Although the endeavour seeks to save the once-wild sturgeon from extinction by overfishing, some chefs like Le Clarence’s Christophe Pelé nonetheless mourn the loss of the wild variety. “It’s a pity that we no longer have access to wild caviar which had unique taste and quality but at least we have caviar all year round with regular quality,” he says.
Pelé incorporated Kaviari’s products prior to Le Clarence, but then switched allegiances for several years when he began using Petrossian, a brand with a long, respectable history dating back to 1920. In 2015, Pelé returned to Kaviari’s Kristal (from China, the eggs are a shimmering gold-green with a deep nutty flavour), which the chef says has a “nice colour,” and isn’t as salty as he’d come to find Petrossian’s.
“The Simpler, the Better”
While fine-dining chefs often enlist caviar as an enhancement to a fully-formed dish, Nebot’s workshops encourage participants to first taste the roe on its own to develop an understanding and appreciation. “The simpler, the better!” she says. It’s the best way to get a feel of the texture, particularly when tasting a few different types. The purest expression of the roe comes through when you let the eggs linger on your tongue until they burst, releasing even more earth, salt, butter, and briny herbs.
Pelé’s recent dishes of fried small red mullet fish, venison, and foie gras included caviar. For him, it’s “a condiment that brings to the dish an iodised taste and a beautiful salinity.”
Amaury Bouhours, the executive chef of Le Meurice Alain Ducasse in Paris, likes using caviar as a seasoning, for the “salty yet delicate quality,” it lends to a dish. Caviar, says Bouhours, gives the dishes in which it’s featured a chance “to develop greater dimension.”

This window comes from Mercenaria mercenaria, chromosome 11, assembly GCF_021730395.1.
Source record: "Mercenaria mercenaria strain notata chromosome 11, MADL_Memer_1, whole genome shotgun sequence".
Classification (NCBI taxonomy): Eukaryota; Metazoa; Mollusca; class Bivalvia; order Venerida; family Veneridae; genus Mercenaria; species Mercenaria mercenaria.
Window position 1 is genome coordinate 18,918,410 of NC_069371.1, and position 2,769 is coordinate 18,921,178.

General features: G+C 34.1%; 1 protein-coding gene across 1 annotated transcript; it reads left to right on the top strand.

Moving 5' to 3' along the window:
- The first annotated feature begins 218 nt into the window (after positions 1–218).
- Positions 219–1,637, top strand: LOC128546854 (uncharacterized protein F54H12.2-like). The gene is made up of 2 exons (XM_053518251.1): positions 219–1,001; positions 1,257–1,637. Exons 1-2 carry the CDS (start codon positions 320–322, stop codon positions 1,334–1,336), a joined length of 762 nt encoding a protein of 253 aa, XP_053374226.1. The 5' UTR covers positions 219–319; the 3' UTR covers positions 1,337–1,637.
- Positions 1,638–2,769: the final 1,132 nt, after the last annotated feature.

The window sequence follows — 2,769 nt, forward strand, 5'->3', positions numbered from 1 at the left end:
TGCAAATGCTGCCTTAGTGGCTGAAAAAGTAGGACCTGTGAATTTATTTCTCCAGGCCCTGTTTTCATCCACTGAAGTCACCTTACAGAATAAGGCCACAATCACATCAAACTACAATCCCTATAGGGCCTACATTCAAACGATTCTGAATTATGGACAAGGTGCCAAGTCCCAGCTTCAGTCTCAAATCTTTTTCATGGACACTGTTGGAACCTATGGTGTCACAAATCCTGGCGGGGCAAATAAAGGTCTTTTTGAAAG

After tasting the roe on its own, Nebot recommends dolloping a spoonful on a rustic piece of bread slathered with butter. Butter, unsurprisingly, is a fantastic accompaniment to a spoonful of caviar, whether its Baeri from France (woody, minerally, and yes, buttery), Oscietre from Bulgaria (earthy, savoury, and quite salty), or Kristal, which Nebot says is the one the majority of chefs working with Kaviari select. It’s also, notably, the most expensive of the three, though a relative steal compared to the world’s most expensive caviar, Beluga.
By sheer virtue of how sea-to-table caviar exists, it’s likely to remain one of (if not the) most expensive food items on the menu, securing its place as a celebratory splurge, paired with its ideal liquid counterpart, Champagne.
A quote from Marilyn Monroe, decorating one of the walls in La Manufacture’s tasting room, gets at the ingredient’s unique role: “La célébrité c’est comme le caviar. C’est bon d’en avoir mais pas tous les jours.”
“Fame is like caviar. It’s good to have caviar, but not every damned day.”
This story first appeared on www.foodandwine.com
(Main Image Credit: Courtesy of Le Meurice)
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Source: Prestige Online